GLOSSARY

Control Transformer

Definition of Control Transformers

Control transformers allow the adaptation of machines and equipment to the different mains voltages worldwide. They increase the functional reliability of electrical control systems in the case of constant overvoltage and undervoltage in the mains due to the standard additional taps of +/- 5% of the primary voltage. In the case of a breakdown, control transformers attenuate the magnitude of the short-circuit current and make it possible to operate auxiliary circuits without grounding.

Function of Control Transformers

A transformer consists of a magnetic circuit, this is called the core. The core has two current-carrying windings, called the primary winding and the secondary winding. When an alternating electrical voltage is applied to the primary winding, an alternating current begins to flow through the primary winding. This alternating current generates a magnetic field in the winding, which changes its strength and frequency with the alternating current source. The magnetic flux of the transformer changes with the frequency of the AC voltage. Power transformers are usually wound according to galvanic isolation.
The manufacturing technique for the core and the quality of transformer core used affects the magnetic circuit. The magnetic circuit of a transformer (magnetic field) should ideally produce low eddy current losses and have low remagnetization losses (hysteresis losses). Another aspect is the resistances in the winding of a transformer. Only with layered and ordered windings on the primary coil and the secondary coil and the best winding metal can the winding losses be reduced. The voltage is controlled with the number of turns on the coil. The current determines the diameter of the winding metal.
Copper has the best conductance except for silver with γ = 56. Aluminum, on the other hand, has only γ = 36. So aluminum follows with about 35 percent gap. Thus, copper is the best metal and aluminum “only” the second best of the technically and economically usable conductor materials for electrical energy. All other metals cannot be considered as conductors of electricity, and alloys generally have considerably lower conductivity than pure metals. Silver or gold are ruled out altogether because of their high price.

Construction of Control Transformers

A transformer consists essentially of two or more coils and a common iron core. The windings of a transformer are usually made of insulated copper wire and are wound on the iron core. The input voltage is applied to the primary winding of the transformer. That is why the coil on the primary winding is often called the primary coil. The alternating voltage on the primary coil creates an alternating magnetic field due to inductance. The magnetic flux passes through the secondary coil with the help of the iron core. Thus, the output voltage can be taken from the secondary side of the transformer. Corresponding to the primary side, the coil on secondary side, is called secondary coil. The winding ratio of the primary and secondary coils defines whether the output voltage is smaller or larger than the input voltage. If the number of turns of the secondary coil is greater than that of the primary coil, the output voltage is greater than the input voltage. However, if the number of turns of the secondary coil is less, then the output voltage is less than the input voltage. If both coils have the same number of turns with wire wrapped around them, then the output voltage is equal to the input voltage. A power transformer works mainly with alternating voltage. The decisive factor for the change in power or voltage or current is the ratio of the number of windings. N1/N2. It is important to note that the transformer can either increase or decrease the voltage or the amperage. The respective counterpart will then decrease or increase to the same extent.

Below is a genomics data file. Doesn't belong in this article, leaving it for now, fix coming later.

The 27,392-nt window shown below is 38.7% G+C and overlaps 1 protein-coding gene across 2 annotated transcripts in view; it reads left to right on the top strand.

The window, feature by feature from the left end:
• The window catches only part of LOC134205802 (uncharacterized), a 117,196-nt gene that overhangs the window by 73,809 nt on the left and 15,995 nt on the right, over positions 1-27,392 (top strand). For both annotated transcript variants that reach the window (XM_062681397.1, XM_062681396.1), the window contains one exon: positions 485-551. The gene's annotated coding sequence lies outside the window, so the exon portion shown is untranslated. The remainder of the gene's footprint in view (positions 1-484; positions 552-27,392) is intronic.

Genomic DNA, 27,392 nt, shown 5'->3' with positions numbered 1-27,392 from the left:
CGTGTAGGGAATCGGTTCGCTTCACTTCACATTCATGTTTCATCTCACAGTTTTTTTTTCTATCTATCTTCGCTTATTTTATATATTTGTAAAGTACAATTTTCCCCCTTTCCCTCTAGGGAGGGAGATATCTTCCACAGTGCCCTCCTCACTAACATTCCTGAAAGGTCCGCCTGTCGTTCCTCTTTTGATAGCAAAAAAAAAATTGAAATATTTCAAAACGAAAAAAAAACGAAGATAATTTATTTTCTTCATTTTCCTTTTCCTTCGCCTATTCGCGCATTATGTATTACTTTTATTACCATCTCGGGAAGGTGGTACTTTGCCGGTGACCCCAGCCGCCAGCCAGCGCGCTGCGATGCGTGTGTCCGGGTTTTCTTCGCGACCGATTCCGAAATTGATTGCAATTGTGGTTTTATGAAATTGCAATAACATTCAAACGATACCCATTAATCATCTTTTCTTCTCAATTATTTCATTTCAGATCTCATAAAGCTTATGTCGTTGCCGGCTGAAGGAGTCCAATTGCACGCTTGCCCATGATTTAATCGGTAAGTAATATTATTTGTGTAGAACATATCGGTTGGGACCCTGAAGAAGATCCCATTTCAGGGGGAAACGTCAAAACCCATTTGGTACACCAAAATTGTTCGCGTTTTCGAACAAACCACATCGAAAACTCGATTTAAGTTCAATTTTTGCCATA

The construction power of a transformer is expressed in VA or kVA (VA is the name for voltampère and stands for the unit of measurement of apparent electrical power, kVA for kilovoltampère).

Application Areas of Control Transformers

The control transformer has electrically separated windings according to EN61558-2-2, and is used to supply auxiliary circuits. Control transformers have a low voltage drop with inductive load. According to DIN VDE 0113 Part 1, a control transformer must be provided in electrical systems if: Machines and systems have more than 5 electromagnetic actuating coils, relays, contactors, etc., control and signaling devices are installed outside control cabinets and machines, or if electronic control or signaling circuits are to be supplied.